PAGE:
Today in class we met with the head of the RamPantry, Mr. Thompson. He was a nice, guy. While he was talking he had all these things to show us about the pantry. He explained where it was, what they did there and why they do it. The reasons for having a food pantry at a college is because some students are food insecure, or lack the income to be able to afford the expensive dining plans that the school offers. Those students can come to the pantry and are allowed to take home food for free. The pantry is a sort of charity for low income students and just happens to have taken a notice by other schools around the country. VCU was not the first university with a pantry but they do it so well that they receive calls from other universities asking how they did it.

Stigma was a big problem when the pantry started out. The school was happy that some of the students would receive help, but they did not like the negative stigma that the pantry presented about the college in general. They believe that it shows that the students that attend the school are poor, or that their meal plans are too expensive (they are, but that’s another topic). Thus the RamPantry had to come up with new innovative ways to educate the student body about their presence in the university and help spread the word through social media. Social media has helped spread the word about the pantry very well and many students benefit from it every week.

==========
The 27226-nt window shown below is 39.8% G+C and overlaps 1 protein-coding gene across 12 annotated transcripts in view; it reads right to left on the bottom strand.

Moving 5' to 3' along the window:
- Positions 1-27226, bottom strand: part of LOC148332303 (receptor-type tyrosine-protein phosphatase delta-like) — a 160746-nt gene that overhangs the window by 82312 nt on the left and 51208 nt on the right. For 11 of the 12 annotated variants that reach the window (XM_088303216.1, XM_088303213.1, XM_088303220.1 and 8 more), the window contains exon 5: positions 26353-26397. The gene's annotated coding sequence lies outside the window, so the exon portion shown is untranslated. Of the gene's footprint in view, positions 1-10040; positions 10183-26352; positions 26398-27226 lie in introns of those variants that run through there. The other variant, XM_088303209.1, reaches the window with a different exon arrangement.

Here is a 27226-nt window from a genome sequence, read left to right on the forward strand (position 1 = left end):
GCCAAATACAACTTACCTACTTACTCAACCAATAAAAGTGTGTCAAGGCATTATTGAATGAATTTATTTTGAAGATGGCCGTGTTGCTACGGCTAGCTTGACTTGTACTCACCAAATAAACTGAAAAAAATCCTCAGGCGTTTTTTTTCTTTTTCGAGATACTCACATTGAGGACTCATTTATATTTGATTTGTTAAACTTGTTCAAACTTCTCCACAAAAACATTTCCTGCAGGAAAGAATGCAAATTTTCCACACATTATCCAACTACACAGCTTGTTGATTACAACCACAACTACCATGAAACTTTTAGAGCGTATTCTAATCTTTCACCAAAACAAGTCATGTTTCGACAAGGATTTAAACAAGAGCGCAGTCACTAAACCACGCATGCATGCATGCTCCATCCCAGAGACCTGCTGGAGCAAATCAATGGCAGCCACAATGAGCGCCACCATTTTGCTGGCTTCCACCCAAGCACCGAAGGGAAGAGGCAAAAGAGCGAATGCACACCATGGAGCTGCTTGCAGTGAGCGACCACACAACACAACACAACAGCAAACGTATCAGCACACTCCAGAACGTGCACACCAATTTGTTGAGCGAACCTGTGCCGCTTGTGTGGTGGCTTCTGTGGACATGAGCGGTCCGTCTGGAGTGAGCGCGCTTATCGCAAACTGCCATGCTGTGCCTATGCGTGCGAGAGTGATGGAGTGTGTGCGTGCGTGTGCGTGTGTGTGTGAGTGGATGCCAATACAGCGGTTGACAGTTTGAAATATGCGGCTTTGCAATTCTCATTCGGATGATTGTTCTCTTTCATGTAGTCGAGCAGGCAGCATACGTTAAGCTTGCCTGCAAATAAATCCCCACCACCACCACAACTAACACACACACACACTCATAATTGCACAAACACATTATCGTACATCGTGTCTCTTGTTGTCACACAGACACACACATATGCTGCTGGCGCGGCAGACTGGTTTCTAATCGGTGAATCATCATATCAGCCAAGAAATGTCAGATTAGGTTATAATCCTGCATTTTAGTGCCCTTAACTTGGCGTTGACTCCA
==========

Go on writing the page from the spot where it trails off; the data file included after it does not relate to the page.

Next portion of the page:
The pantry is only open on Wednesdays from 11 A.M. to 5 P.M.. Usually the food is not all used, there are specific types of food that are still there at the end of each Wednesday. These are usually things that students don’t know how to cook, or don’t even know recipes to make from it; pinto beans, raisins, etc… However, the pantry does help over 100 students a week, and has only been around for a a year now. This is an excellent place for students who are struggling to eat enough food during the week.

Animal Charades

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My group played charades as a team building activity. We chose to act out animals that the other members would have to guess without verbal clues. Ella was a cheetah, I was a giraffe, Sabrina was a rabbit, and Tori was a bird.

Fears in a Hat

My group played the game, fears in a hat and discovered a few new things about each other. We found out that Serina is scared of bees because she does not know whether she will have an allergic reaction to a sting. Ella is afraid of walls closing in on her, and drowning. Tori is afraid of spiders and explained a wonderful story about how you can be bitten by a spider and it actually lays eggs inside your skin which will eventually burst and little tiny spiders will come crawling out of your skin. After discussing our fears we had come to a common conclusion that if presented with these fears we would go to our “happy place” and try to not freak out. Some of these, however, are a  bit more serious and may require medical attention. Some of the situations we are able to walk away from, or just avoid as a whole.